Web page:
''Believe it or not," Alexandre Renoir confesses as he's being shuttled to a TV interview, ''one of the classes I repeatedly failed in high school was art."
He smiles at the irony. After all, he is one of the Renoirs. His great-grandfather, Pierre-Auguste, created the Impressionist masterpieces that bring millions on the auction market and hang in most major museums. Alexandre, who at 31 was born more than a half century after the master's death, moved to Canada as a small boy. Today, he splits his time between Edmonton and a rented place in La Jolla, Calif.
''It's hard to stay out of the art business with a name like Renoir," he says.
And a business it is. Trading on the family name, Alexandre Renoir is on an American tour, an excursion that has brought him to a Newbury Street gallery for a two-week show that features his paintings alongside work by Cezanne and other peers of his great-grandfather.
The contemporary Renoir paints sunsets, flowers, and sand dunes in the style of the Impressionists. He also has a line of lithographs with characters plucked from his great-grandfather's famous 1881 oil painting, ''Luncheon of the Boating Party," which features a lush depiction of Pierre-Auguste Renoir's wife, Aline.
Alexandre Renoir re-creates them with slight variations. In one of his works, for example, Aline is shown holding her great-grandson's dog. Renoir is not the first to cash in on a relative's fame. One of Pablo Picasso's daughters developed a perfume referencing the artist's work; the family also licensed his name to car maker Citroen.
The Renoir road show operates under a tight schedule. The artist swoops into a town and hosts a brief gallery show. In each city, his works, which are priced from $2,000 to $10,000, hang next to higher-priced pieces by, among others, Degas, Cezanne, and the original Renoir. This year, Alexandre Renoir has been to five states and eight cities, including Palm Beach, Fla., Houston, Cincinnati, and Kalamazoo, Mich. Next month, he'll hit Virginia and California.
He says his famous last name is both a help and a hindrance. But by the looks of the crowd nibbling on wine and cheese Friday night at Lanoue Fine Art on Newbury Street, it's hard to find the negative impact. Regan Communications had a pair of staffers taking Renoir to interviews at Fox, New England Cable News, and CN8 to promote the show, which concludes Friday.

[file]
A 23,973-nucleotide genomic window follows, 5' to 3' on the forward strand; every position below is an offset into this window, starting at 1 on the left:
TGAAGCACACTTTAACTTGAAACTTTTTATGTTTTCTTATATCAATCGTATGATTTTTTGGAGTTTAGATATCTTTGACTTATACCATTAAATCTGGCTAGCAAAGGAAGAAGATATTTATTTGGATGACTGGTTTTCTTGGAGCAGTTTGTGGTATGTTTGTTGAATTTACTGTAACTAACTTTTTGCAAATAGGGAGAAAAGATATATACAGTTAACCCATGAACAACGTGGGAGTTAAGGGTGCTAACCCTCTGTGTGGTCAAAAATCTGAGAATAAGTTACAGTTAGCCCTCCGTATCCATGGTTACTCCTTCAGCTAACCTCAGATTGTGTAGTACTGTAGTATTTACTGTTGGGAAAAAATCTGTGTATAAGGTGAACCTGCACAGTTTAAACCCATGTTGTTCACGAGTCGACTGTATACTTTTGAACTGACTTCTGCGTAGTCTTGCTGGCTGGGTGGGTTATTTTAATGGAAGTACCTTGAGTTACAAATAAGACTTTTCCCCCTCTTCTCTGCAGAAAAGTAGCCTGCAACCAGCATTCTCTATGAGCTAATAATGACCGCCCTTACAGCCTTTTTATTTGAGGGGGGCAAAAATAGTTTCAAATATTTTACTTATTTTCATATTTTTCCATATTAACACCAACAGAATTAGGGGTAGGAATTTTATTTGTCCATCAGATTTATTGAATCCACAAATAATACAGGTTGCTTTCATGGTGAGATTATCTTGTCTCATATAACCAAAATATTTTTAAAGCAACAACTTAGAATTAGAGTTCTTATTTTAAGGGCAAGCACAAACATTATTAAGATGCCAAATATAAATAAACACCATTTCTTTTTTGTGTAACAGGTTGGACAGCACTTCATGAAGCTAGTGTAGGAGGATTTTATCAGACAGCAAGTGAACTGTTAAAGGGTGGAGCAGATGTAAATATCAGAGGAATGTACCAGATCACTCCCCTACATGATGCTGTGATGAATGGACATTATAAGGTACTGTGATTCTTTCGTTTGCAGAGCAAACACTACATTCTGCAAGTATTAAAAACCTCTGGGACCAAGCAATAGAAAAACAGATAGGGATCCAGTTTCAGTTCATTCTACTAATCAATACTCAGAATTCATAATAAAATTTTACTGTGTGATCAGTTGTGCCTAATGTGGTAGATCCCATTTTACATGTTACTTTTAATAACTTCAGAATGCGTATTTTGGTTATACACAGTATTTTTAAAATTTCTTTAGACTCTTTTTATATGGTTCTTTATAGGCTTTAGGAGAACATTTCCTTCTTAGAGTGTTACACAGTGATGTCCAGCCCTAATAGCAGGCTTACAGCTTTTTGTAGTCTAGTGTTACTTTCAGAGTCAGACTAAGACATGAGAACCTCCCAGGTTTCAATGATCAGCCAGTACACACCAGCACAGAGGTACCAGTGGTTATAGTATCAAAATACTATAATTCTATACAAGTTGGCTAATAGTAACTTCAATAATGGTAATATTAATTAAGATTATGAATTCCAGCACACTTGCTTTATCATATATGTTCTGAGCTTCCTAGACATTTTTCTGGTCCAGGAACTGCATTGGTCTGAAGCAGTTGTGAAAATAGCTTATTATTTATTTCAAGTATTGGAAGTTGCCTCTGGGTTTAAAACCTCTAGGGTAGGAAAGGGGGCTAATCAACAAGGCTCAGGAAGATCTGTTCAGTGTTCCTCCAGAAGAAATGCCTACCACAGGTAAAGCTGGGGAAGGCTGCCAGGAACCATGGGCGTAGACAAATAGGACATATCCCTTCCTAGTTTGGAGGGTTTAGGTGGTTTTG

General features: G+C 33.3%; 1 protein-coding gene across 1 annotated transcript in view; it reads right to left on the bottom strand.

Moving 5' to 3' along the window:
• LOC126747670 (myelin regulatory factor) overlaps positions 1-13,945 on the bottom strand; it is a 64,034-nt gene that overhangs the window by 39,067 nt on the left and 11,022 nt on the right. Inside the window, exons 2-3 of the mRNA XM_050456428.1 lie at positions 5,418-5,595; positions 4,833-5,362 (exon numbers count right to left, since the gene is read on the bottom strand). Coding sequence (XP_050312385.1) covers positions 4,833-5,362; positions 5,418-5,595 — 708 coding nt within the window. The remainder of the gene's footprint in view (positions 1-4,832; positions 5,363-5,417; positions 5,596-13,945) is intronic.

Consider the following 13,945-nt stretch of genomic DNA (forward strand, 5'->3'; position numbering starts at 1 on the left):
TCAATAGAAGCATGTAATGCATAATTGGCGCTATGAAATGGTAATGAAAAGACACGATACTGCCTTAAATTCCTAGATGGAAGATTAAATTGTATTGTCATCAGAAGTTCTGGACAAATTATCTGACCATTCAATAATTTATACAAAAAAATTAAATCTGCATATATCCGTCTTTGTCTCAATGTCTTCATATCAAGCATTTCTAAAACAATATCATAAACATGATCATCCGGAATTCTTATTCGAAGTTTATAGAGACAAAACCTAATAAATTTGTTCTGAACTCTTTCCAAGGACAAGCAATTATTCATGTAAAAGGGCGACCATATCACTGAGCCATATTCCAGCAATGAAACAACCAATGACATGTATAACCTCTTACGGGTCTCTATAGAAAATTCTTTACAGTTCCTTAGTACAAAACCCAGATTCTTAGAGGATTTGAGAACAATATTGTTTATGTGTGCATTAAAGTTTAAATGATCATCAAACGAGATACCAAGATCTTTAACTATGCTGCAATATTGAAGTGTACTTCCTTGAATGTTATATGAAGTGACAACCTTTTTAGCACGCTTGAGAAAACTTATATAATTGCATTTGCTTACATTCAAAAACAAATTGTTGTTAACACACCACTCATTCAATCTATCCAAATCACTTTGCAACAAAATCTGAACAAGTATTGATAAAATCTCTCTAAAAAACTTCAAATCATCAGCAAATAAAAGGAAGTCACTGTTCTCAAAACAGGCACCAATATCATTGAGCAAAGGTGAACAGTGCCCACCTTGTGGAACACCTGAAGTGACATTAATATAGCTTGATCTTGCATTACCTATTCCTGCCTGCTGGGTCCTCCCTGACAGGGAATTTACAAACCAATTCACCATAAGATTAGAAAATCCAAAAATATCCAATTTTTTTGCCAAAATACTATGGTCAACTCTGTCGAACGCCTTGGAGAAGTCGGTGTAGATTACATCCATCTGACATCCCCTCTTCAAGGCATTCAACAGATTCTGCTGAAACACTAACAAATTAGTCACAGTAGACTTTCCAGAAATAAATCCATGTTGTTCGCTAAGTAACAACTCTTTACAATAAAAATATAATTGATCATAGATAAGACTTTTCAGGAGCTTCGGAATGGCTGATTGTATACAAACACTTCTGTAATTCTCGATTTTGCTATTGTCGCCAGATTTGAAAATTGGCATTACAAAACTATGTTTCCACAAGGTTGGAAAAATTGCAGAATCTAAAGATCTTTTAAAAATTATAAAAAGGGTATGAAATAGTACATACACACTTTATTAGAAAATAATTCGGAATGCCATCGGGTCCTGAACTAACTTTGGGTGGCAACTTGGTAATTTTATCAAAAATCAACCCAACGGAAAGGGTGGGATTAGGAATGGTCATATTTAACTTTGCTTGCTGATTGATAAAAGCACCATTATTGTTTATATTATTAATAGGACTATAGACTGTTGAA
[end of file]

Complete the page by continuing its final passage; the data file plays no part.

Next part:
Susan Lanoue, the gallery owner, says she was delighted to have a Renoir in the house.
''It's apparent that Alexandre has the innate skills of a career artist," she says.
Others are not so enthusiastic.
''He's not without talent, but it's really for making fairly ordinary, pleasing stuff," said Jonathan Ribner, an art history professor at Boston University. ''It's the sort of stuff you'd see on the wall of a motel but it's probably more expensive than that. What you're paying for with this type of art is his name."
''He's an enthused amateur," adds Paul Tucker, the University of Massachusetts at Boston professor who curated the record-breaking ''Monet in the '90s" show at the Museum of Fine Arts.
They disagree on where Renoir fits among other popularizers. Ribner said Renoir was a slight cut above painter Leroy Neiman, known for his splashy images of sports stars, and Thomas Kinkade, the critically savaged ''Painter of Light."
Tucker didn't give Renoir that much credit.
''In fact, Neiman is a very versatile artist," says Tucker. ''And Thomas Kinkade is one of the great marketers we've seen. I would actually say this young man is a step below both of them."
Renoir tried to make a living without a brush. Not interested in going to college, he waited tables, promoted club shows in Canada, and tried his hand at carpentry. It was during a visit to California to see his older brother, Jean-Emmanuel, that he got hooked on art.
Joining the family business
Actually, Jean-Emmanuel placed charcoals and paper in front of his younger brother. He told him to dash off some drawings. Then Jean-Emmanuel took those to a local art dealer and suddenly, another Renoir was in the art business.
Over the years, his older brother has battled with family members over business ventures involving the Renoir name. Jean-Emmanuel launched a brand of Renoir bottled water, and tried to create a line of clothing inspired by his great-grandfather. Earlier this month, an Arizona court ruled that Jean-Emmanuel broke the law by creating and selling copies of Renoir's sculptures. The opposing attorney called the plan the ''biggest art fraud in history."
''I'm still shaking my head," says Alexandre, who insists that his brother's case has been unfairly reported. '' 'Billion dollar art fraud?' You've got to be kidding."
For many of those milling through Lanoue Fine Art during Renoir's visit, the family name is precisely the point.
Michael and Dorothy Follese, a Minneapolis couple visiting for their 20th wedding anniversary, purchase a ''Boating Party" takeoff for just under $3,000. They believe that Alexandre's skills are no coincidence.
''This is something that's passed down through generations," says Dorothy Follese. ''This is a piece of a legend in the form of Alex."
Debra Johnson, a receptionist's assistant at Peabody Office Furniture, asks a gallery worker to be introduced. Then, in a back alcove of the gallery, she sits on a couch, tucked away from the other partygoers listening as a real Renoir regales her with details of the famous ''Boating Party" painting.
''None of them sat together," he tells her of the multiple figures in the work.
''So the painting was done . . ." she asks.
''Bit by bit," he follows.
Later, Renoir mingles with other collectors and art lovers. Johnson, meanwhile, considers whether to open her pocketbook.
''I haven't been a collector in the past but I thought I'd start collecting with his stuff," she explains. ''Having the bloodline as part of the collection is an added attraction."
Geoff Edgers can be reached at firstname.lastname@example.org